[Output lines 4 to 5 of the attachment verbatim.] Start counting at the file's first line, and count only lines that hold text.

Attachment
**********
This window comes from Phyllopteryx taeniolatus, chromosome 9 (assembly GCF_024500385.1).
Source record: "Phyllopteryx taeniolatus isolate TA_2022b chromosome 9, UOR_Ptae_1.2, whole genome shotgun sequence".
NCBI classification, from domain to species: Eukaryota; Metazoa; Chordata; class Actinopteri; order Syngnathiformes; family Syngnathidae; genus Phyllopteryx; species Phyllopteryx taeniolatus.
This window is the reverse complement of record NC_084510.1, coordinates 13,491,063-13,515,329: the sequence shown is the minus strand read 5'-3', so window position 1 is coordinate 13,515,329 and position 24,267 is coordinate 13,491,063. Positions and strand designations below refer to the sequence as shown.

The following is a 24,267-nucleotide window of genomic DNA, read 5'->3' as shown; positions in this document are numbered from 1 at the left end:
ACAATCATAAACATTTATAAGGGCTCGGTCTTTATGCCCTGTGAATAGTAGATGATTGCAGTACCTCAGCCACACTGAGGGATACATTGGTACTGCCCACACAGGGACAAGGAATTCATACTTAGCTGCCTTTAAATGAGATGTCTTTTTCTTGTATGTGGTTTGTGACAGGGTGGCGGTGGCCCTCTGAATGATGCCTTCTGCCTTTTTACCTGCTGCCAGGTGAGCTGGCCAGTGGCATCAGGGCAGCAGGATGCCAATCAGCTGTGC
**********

This window is the reverse complement of record NC_084510.1, coordinates 13,491,063-13,515,329: the sequence shown is the minus strand read 5'-3', so window position 1 is coordinate 13,515,329 and position 24,267 is coordinate 13,491,063. Positions and strand designations below refer to the sequence as shown.

The following is a 24,267-nucleotide window of genomic DNA, read 5'->3' as shown; positions in this document are numbered from 1 at the left end: